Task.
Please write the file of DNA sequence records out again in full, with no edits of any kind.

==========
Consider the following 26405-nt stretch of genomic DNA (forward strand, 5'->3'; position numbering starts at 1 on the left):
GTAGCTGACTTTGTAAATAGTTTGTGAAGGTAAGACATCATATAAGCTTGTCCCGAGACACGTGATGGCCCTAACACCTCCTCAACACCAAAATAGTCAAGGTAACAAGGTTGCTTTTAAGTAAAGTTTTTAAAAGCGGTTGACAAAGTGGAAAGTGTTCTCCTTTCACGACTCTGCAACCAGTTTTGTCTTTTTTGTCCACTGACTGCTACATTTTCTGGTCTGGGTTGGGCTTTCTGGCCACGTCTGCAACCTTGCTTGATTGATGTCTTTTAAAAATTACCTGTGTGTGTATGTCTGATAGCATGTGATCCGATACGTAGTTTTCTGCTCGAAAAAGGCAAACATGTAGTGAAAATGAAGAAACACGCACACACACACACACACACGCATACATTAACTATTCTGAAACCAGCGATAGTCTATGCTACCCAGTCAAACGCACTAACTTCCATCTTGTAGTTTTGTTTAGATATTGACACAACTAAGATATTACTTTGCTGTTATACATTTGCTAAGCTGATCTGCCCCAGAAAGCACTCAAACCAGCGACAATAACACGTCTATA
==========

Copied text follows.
Consider the following 26405-nt stretch of genomic DNA (forward strand, 5'->3'; position numbering starts at 1 on the left):
GTAGCTGACTTTGTAAATAGTTTGTGAAGGTAAGACATCATATAAGCTTGTCCCGAGACACGTGATGGCCCTAACACCTCCTCAACACCAAAATAGTCAAGGTAACAAGGTTGCTTTTAAGTAAAGTTTTTAAAAGCGGTTGACAAAGTGGAAAGTGTTCTCCTTTCACGACTCTGCAACCAGTTTTGTCTTTTTTGTCCACTGACTGCTACATTTTCTGGTCTGGGTTGGGCTTTCTGGCCACGTCTGCAACCTTGCTTGATTGATGTCTTTTAAAAATTACCTGTGTGTGTATGTCTGATAGCATGTGATCCGATACGTAGTTTTCTGCTCGAAAAAGGCAAACATGTAGTGAAAATGAAGAAACACGCACACACACACACACACACGCATACATTAACTATTCTGAAACCAGCGATAGTCTATGCTACCCAGTCAAACGCACTAACTTCCATCTTGTAGTTTTGTTTAGATATTGACACAACTAAGATATTACTTTGCTGTTATACATTTGCTAAGCTGATCTGCCCCAGAAAGCACTCAAACCAGCGACAATAACACGTCTATA